Kashmir ‘dialogue’: Demands ‘beyond’ Indian Constitution unacceptable, says state BJP
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As the Government of India appointed former spy chief Dineshwar Sharma as its interlocutor for “sustained dialogue” on Jammu and Kashmir, the state unit of the BJP said the solution to the problem had to be found within the Indian Constitution.

Home Minister Rajnath Singh had on Monday announced Sharma’s appointment as the Indian government’s representative for a “sustained dialogue” with all stakeholders in Jammu and Kashmir and to “understand the legitimate aspirations of the people.”

Sunil Sethi , the chief spokesperson of BJP’s J&K unit, said in a statement that any demand which is “beyond the Constitution” or has the “attribute of secession” will never be acceptable to the party.

The vast majority of the population in Kashmir was yearning for peace for the sake of the future of their children, Sethi said, asking “stake holders to come forward and put their points and issues.”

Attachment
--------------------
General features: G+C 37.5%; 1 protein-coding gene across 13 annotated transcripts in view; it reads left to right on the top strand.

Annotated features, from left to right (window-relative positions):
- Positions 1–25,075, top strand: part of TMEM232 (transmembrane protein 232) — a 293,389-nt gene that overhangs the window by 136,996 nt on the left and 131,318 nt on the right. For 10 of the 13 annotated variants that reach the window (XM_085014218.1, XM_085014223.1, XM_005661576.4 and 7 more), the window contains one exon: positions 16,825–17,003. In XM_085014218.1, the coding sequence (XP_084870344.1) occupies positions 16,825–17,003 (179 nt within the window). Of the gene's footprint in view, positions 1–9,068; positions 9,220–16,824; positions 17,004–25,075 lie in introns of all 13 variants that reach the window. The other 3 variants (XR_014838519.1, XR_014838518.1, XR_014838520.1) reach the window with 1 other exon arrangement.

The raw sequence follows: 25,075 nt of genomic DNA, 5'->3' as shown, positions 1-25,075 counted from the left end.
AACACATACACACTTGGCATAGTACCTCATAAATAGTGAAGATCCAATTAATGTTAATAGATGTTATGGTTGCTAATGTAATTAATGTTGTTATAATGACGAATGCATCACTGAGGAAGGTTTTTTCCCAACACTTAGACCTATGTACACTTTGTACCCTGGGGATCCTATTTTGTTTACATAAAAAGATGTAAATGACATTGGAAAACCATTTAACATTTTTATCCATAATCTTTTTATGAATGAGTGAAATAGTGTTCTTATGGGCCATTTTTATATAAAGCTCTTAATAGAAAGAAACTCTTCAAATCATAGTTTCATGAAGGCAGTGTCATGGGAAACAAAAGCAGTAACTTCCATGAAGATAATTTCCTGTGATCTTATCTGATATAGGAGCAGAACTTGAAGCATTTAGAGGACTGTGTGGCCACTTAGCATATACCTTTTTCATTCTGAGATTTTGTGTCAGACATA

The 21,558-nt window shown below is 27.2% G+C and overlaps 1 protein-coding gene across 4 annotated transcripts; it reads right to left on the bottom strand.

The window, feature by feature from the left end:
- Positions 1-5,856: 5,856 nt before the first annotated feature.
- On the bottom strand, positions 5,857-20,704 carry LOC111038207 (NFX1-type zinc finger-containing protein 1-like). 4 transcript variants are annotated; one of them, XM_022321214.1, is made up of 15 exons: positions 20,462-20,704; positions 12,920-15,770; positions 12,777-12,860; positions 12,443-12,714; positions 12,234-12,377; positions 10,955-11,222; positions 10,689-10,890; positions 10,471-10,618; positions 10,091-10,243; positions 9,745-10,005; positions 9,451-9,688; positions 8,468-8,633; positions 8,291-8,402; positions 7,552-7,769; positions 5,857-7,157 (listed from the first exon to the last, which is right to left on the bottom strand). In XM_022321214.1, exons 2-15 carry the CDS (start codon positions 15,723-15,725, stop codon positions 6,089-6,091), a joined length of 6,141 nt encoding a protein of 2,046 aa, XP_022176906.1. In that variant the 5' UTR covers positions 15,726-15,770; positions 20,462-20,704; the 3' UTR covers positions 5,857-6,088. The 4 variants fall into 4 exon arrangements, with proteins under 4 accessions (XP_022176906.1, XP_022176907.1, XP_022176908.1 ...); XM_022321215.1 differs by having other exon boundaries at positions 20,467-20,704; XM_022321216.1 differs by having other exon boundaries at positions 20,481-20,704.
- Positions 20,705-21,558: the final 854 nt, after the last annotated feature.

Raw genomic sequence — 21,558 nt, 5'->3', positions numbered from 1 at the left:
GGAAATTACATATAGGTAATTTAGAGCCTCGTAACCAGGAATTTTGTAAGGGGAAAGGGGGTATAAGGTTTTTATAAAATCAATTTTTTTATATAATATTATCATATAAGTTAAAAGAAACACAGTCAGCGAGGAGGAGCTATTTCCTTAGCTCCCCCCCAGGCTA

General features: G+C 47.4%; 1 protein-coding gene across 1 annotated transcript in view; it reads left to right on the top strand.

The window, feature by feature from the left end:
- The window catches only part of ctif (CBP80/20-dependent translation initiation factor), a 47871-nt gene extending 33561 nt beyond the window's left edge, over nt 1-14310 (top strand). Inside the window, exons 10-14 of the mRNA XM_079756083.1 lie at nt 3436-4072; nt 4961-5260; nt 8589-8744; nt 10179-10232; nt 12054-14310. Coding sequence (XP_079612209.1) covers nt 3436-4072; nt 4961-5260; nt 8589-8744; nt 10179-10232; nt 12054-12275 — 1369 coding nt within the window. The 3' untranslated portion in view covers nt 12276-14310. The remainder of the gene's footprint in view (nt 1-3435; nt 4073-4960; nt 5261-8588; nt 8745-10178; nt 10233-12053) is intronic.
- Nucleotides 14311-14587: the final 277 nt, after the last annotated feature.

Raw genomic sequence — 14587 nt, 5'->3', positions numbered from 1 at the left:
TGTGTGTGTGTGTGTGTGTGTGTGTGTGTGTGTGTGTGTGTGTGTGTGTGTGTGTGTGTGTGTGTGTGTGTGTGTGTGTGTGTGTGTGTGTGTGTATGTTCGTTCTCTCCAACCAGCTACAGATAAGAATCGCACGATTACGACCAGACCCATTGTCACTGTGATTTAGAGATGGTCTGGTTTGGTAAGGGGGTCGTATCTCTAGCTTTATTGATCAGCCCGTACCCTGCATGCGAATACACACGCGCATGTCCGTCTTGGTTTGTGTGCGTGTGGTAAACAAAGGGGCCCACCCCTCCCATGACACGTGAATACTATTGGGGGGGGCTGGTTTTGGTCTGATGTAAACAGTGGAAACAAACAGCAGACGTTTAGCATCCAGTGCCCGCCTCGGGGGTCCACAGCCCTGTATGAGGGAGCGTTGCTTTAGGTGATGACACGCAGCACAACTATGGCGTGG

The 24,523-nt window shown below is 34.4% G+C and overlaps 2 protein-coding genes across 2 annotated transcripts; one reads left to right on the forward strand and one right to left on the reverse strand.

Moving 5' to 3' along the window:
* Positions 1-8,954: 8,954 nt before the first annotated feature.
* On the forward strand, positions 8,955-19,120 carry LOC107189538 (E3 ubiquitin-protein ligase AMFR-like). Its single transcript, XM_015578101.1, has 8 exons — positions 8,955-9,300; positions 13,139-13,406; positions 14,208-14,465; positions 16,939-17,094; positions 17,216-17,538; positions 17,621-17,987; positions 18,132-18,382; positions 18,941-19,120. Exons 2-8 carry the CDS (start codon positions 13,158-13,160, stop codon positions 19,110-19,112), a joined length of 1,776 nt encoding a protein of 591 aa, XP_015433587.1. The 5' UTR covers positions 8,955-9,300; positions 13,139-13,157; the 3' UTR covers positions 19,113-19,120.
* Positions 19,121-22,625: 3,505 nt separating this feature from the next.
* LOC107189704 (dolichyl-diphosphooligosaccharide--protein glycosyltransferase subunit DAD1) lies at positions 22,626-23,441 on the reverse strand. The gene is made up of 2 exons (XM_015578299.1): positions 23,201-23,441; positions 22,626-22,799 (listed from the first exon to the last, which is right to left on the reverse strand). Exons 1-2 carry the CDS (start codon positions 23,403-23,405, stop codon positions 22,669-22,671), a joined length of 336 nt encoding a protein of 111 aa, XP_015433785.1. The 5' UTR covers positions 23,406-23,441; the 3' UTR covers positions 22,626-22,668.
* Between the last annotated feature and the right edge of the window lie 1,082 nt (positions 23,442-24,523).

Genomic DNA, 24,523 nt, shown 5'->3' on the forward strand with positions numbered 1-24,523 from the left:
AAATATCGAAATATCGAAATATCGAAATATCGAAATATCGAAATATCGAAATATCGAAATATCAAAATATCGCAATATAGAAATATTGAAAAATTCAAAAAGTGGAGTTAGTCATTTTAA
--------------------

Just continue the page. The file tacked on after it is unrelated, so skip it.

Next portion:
“The atmosphere in the Valley has been deliberately vitiated for personal and political gains which has caused immense loss to the Kashmiri culture of peaceful coexistence,” he said.

Singh had said that Sharma would have complete independence in deciding who to hold talks with. He said this in response to a question on whether Sharma would hold talks with the Hurriyat Conference.

Chief Minister Mehbooba Mufti had  welcomed the appointment while National Conference leader Omar Abdullah sought clarity on his mandate.

“The stakeholders should take the benefit of the opportunity and contribute in the dialogue process,” Mehbooba said at a hurriedly-convened press conference in Jammu hours after Rajnath’s announcement.

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